Microbial Ecology

, Volume 71, Issue 3, pp 761–770 | Cite as

The High Diversity and Global Distribution of the Intracellular Bacterium Rickettsiella in the Polar Seabird Tick Ixodes uriae

  • Olivier Duron
  • Julie Cremaschi
  • Karen D. McCoy
Host Microbe Interactions


Obligate intracellular bacteria of the Rickettsiella genus are emerging as both widespread and biologically diverse in arthropods. Some Rickettsiella strains are highly virulent entomopathogenic agents, whereas others are maternally inherited endosymbionts exerting very subtle manipulations on host phenotype to promote their own spread. Recently, a variety of Rickettsiella strains have been reported from ticks, but their biology is entirely unknown. In the present study, we examined the incidence and diversity of Rickettsiella in 11 geographically distinct populations of the polar seabird tick Ixodes uriae. We found Rickettsiella in most tick populations with a prevalence ranging from 3 to 24 %. 16S ribosomal RNA (rRNA) and GroEL gene sequences revealed an unexpected diversity of Rickettsiella, with 12 genetically distinct Rickettsiella strains present in populations of I. uriae. Phylogenetic investigations further revealed that these Rickettsiella strains do not cluster within a tick-specific clade but rather exhibit distinct evolutionary origins demonstrating frequent horizontal transfers between distantly related arthropod species. Tick rearing further showed that Rickettsiella are present in eggs laid by infected females with no evidence of abortive development. Using this data set, we discuss the potential biological significance of Rickettsiella in seabird ticks. Most notably, we suggest that these organisms may not be pathogenic forms but rather use more subtle adaptive strategies to persist within tick populations.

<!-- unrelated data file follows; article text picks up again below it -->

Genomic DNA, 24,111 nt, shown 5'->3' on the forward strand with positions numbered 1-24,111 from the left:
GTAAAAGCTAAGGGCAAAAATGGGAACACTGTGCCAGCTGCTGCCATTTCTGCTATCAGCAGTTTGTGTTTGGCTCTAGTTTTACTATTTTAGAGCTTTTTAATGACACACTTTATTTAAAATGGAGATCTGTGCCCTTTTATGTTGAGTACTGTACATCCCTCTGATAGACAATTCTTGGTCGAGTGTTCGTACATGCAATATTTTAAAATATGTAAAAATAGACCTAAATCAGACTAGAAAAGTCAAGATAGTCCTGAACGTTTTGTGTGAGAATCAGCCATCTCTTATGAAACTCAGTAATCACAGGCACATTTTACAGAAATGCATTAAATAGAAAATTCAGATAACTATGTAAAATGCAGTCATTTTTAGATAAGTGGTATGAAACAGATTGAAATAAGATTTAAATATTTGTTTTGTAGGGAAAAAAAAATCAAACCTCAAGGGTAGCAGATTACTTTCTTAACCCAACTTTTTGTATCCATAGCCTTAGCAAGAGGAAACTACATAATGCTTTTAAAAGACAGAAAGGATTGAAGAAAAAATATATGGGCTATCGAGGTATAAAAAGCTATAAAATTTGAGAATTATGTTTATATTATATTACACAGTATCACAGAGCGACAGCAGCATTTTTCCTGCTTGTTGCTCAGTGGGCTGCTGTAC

Rickettsiella Ixodes uriae Seabird tick Endosymbiosis 



We are grateful to Elena Gomez-Diaz, Thierry Boulinier, Muriel Dietrich, Aevar Peterson, Mark Hipfner, Alexander Kitaysky, Rebecca Young, Maud Poisbeau, Michel Gauthier-Clerc, Céline LeBohec, Petra Quillfeldt, Jonathan Banks, and Jacob Gonzalez-Solis for tick samples. Christine Chevillon, Elsa Léger, Valérie Noël, and Romain Pigeault are thanked for technical help. Financial support was provided by the French Polar Institute (IPEV, program nos. 333, 1151), the Centre National de la Recherche Scientifique (Programme MIE-2008), and the Agence Nationale de la Recherche (ANR-06-JCJC-0095-01; ANR-13-BSV7-0018-01).


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Copyright information

© Springer Science+Business Media New York 2015

Authors and Affiliations

  • Olivier Duron
    • 1
  • Julie Cremaschi
    • 1
  • Karen D. McCoy
    • 1
  1. 1.Laboratoire MIVEGEC (Maladies Infectieuses et Vecteurs: Ecologie, Génétique, Evolution et Contrôle)Centre National de la Recherche Scientifique (UMR5290)—Université de Montpellier—Institut pour la Recherche et le Développement (UR 224)MontpellierFrance

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